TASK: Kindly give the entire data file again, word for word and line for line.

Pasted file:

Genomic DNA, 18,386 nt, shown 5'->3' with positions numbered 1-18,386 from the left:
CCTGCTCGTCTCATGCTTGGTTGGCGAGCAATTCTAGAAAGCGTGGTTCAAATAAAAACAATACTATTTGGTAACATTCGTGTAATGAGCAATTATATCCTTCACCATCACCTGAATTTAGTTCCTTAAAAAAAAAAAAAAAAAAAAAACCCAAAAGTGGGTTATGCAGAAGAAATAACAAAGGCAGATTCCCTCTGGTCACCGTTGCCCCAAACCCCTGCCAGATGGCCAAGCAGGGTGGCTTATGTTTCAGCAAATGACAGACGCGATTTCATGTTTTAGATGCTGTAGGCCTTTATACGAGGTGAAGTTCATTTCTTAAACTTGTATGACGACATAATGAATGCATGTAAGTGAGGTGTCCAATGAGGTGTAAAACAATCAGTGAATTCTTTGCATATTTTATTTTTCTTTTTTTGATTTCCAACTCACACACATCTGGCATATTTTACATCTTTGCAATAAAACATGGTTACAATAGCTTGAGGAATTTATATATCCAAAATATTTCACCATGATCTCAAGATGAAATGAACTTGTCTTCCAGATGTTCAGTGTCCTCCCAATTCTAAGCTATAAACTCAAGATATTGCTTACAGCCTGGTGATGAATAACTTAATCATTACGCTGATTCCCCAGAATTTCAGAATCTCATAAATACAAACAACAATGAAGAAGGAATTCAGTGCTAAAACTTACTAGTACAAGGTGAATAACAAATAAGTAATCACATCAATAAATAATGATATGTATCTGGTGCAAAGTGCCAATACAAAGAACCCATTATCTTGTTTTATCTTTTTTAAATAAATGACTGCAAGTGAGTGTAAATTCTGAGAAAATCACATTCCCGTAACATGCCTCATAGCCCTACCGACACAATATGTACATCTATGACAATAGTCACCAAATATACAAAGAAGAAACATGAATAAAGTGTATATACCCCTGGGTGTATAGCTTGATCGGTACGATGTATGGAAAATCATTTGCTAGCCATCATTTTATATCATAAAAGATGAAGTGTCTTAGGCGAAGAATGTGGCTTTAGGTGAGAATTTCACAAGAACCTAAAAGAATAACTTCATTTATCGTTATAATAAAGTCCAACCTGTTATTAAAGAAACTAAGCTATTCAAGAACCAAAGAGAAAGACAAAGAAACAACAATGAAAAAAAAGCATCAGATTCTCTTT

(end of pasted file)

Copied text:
Genomic DNA, 18,386 nt, shown 5'->3' with positions numbered 1-18,386 from the left:
CCTGCTCGTCTCATGCTTGGTTGGCGAGCAATTCTAGAAAGCGTGGTTCAAATAAAAACAATACTATTTGGTAACATTCGTGTAATGAGCAATTATATCCTTCACCATCACCTGAATTTAGTTCCTTAAAAAAAAAAAAAAAAAAAAAACCCAAAAGTGGGTTATGCAGAAGAAATAACAAAGGCAGATTCCCTCTGGTCACCGTTGCCCCAAACCCCTGCCAGATGGCCAAGCAGGGTGGCTTATGTTTCAGCAAATGACAGACGCGATTTCATGTTTTAGATGCTGTAGGCCTTTATACGAGGTGAAGTTCATTTCTTAAACTTGTATGACGACATAATGAATGCATGTAAGTGAGGTGTCCAATGAGGTGTAAAACAATCAGTGAATTCTTTGCATATTTTATTTTTCTTTTTTTGATTTCCAACTCACACACATCTGGCATATTTTACATCTTTGCAATAAAACATGGTTACAATAGCTTGAGGAATTTATATATCCAAAATATTTCACCATGATCTCAAGATGAAATGAACTTGTCTTCCAGATGTTCAGTGTCCTCCCAATTCTAAGCTATAAACTCAAGATATTGCTTACAGCCTGGTGATGAATAACTTAATCATTACGCTGATTCCCCAGAATTTCAGAATCTCATAAATACAAACAACAATGAAGAAGGAATTCAGTGCTAAAACTTACTAGTACAAGGTGAATAACAAATAAGTAATCACATCAATAAATAATGATATGTATCTGGTGCAAAGTGCCAATACAAAGAACCCATTATCTTGTTTTATCTTTTTTAAATAAATGACTGCAAGTGAGTGTAAATTCTGAGAAAATCACATTCCCGTAACATGCCTCATAGCCCTACCGACACAATATGTACATCTATGACAATAGTCACCAAATATACAAAGAAGAAACATGAATAAAGTGTATATACCCCTGGGTGTATAGCTTGATCGGTACGATGTATGGAAAATCATTTGCTAGCCATCATTTTATATCATAAAAGATGAAGTGTCTTAGGCGAAGAATGTGGCTTTAGGTGAGAATTTCACAAGAACCTAAAAGAATAACTTCATTTATCGTTATAATAAAGTCCAACCTGTTATTAAAGAAACTAAGCTATTCAAGAACCAAAGAGAAAGACAAAGAAACAACAATGAAAAAAAAGCATCAGATTCTCTTT